Although the majority of Germans and Americans believe that there are common Western values, the study confirmed a troubling trend: Roughly half of the respondents in both countries are convinced that the foundation of common values is eroding. There is only partial agreement on the most important Western values: Freedom of speech is seen as the most important value by two-thirds of Germans and more than half of Americans. For Germans, the other top important values were democracy, privacy, and the rule of law, while Americans ranked freedom of religion, democracy, and the right to bear arms as the next most important common Western values. It is disturbing to note that one in five Germans does not think that Europe and the United States share common values.
This is a call to action for organizations like ours to continue actively engaging communities on both sides of the Atlantic and finding ways Germany and the United States can work together. The study did find that Germans and Americans are in alignment with regard to the two most pressing global challenges: One out of five respondents on both sides of the Atlantic thinks that terrorism is the most urgent global challenge, followed by climate change. And, there is consensus that cooperation between the two countries can have the greatest impact in the fight against terrorism. In light of the U.S. withdrawal from the Paris climate accord, it is interesting to note that Americans believe climate change is the second most pressing common challenge that Europe and the United States can address together. In addition, 13% of German respondents said the United States and Europe should cooperate more to address trade imbalances, although they are not regarded as an urgent challenge.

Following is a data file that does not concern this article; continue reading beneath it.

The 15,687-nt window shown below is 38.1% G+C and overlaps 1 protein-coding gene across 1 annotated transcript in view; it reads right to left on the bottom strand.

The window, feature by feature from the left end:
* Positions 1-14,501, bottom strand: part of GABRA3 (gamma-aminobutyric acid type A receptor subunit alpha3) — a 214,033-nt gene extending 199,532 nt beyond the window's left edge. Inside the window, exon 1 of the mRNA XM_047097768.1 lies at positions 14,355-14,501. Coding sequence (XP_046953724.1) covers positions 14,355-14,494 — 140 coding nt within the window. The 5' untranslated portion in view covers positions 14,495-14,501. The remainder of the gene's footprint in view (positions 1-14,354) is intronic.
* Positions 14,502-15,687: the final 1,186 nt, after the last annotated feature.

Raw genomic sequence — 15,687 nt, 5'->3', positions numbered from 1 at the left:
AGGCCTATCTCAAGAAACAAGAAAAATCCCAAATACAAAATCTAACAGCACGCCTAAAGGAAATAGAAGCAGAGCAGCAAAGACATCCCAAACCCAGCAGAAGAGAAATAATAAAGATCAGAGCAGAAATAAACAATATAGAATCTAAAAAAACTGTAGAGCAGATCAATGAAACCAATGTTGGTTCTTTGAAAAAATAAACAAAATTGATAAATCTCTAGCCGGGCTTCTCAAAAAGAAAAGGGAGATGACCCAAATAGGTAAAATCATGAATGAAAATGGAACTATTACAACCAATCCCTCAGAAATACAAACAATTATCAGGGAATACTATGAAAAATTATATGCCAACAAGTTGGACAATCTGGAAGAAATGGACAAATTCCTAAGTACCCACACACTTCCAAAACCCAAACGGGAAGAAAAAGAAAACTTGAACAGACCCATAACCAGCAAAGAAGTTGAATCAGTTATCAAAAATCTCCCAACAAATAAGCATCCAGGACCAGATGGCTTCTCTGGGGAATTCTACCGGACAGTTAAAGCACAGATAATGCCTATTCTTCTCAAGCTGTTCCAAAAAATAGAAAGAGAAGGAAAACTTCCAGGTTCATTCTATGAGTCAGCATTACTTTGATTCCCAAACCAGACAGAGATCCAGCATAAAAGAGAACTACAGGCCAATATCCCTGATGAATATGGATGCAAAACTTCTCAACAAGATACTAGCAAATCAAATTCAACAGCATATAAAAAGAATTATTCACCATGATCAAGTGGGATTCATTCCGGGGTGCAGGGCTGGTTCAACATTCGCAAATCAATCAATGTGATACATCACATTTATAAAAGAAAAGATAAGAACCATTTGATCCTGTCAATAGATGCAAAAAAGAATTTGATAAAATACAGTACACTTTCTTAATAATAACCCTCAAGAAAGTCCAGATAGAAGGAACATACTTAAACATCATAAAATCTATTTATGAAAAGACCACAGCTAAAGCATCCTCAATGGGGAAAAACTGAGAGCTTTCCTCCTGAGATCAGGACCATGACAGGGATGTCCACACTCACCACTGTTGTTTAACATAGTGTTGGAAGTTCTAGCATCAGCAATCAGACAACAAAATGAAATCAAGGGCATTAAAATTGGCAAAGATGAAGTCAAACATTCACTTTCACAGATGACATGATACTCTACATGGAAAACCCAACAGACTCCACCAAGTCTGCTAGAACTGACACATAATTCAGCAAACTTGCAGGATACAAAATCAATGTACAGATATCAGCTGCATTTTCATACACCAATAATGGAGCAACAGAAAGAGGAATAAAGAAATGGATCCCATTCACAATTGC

Today’s conference will focus not only on the global economy but also on how the United States and Germany view China. Survey respondents did not regard the rise of China as an especially urgent global challenge. For Americans, it was the eighth most pressing global challenge, and for Germans, it was the least-pressing challenge of the 11 challenges listed. In a series of questions on China, it became clear that Americans have a far more pessimistic view of China than do Germans. One out of four Germans sees China’s rise as an economic opportunity (compared with one out of five Americans). More than a quarter of Americans believe China poses an economic threat. In terms of security, there is less concern. Almost one third of Americans expressed concern over the rise of China – compared with only 17% of Germans.
In addition to addressing the bilateral relationship and international issues, the study focused on domestic concerns. Roughly one third of respondents in both countries have little confidence in their democratic institutions. And, to varying degrees, almost three-quarters of Germans and 70% of Americans believe that fake news poses a threat to democracy.
The full results of our survey may be found here